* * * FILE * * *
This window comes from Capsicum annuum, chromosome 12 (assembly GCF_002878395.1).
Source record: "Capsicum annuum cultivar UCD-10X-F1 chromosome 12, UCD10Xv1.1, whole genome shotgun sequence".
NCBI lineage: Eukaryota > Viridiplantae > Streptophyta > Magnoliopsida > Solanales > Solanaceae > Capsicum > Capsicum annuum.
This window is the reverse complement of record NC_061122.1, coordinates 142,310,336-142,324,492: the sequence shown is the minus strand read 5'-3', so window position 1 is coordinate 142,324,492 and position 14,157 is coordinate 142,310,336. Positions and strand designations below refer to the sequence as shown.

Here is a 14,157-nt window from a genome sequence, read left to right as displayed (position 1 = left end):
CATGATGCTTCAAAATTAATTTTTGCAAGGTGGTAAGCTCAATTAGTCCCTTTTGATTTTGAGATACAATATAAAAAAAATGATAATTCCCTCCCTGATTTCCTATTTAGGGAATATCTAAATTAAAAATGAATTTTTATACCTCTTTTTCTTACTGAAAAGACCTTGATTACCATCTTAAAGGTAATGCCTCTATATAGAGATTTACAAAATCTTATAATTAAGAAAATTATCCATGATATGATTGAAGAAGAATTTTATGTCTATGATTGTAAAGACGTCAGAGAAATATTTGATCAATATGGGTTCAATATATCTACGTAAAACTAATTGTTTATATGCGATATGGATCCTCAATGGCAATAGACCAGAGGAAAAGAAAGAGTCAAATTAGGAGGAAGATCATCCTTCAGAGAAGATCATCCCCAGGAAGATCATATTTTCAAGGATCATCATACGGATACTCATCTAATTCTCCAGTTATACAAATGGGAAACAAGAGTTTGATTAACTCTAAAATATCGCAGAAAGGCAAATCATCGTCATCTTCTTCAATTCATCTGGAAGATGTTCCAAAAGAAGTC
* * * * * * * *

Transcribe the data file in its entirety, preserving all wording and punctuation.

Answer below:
This window comes from Capsicum annuum, chromosome 12 (assembly GCF_002878395.1).
Source record: "Capsicum annuum cultivar UCD-10X-F1 chromosome 12, UCD10Xv1.1, whole genome shotgun sequence".
NCBI lineage: Eukaryota > Viridiplantae > Streptophyta > Magnoliopsida > Solanales > Solanaceae > Capsicum > Capsicum annuum.
This window is the reverse complement of record NC_061122.1, coordinates 142,310,336-142,324,492: the sequence shown is the minus strand read 5'-3', so window position 1 is coordinate 142,324,492 and position 14,157 is coordinate 142,310,336. Positions and strand designations below refer to the sequence as shown.

Here is a 14,157-nt window from a genome sequence, read left to right as displayed (position 1 = left end):
CATGATGCTTCAAAATTAATTTTTGCAAGGTGGTAAGCTCAATTAGTCCCTTTTGATTTTGAGATACAATATAAAAAAAATGATAATTCCCTCCCTGATTTCCTATTTAGGGAATATCTAAATTAAAAATGAATTTTTATACCTCTTTTTCTTACTGAAAAGACCTTGATTACCATCTTAAAGGTAATGCCTCTATATAGAGATTTACAAAATCTTATAATTAAGAAAATTATCCATGATATGATTGAAGAAGAATTTTATGTCTATGATTGTAAAGACGTCAGAGAAATATTTGATCAATATGGGTTCAATATATCTACGTAAAACTAATTGTTTATATGCGATATGGATCCTCAATGGCAATAGACCAGAGGAAAAGAAAGAGTCAAATTAGGAGGAAGATCATCCTTCAGAGAAGATCATCCCCAGGAAGATCATATTTTCAAGGATCATCATACGGATACTCATCTAATTCTCCAGTTATACAAATGGGAAACAAGAGTTTGATTAACTCTAAAATATCGCAGAAAGGCAAATCATCGTCATCTTCTTCAATTCATCTGGAAGATGTTCCAAAAGAAGTC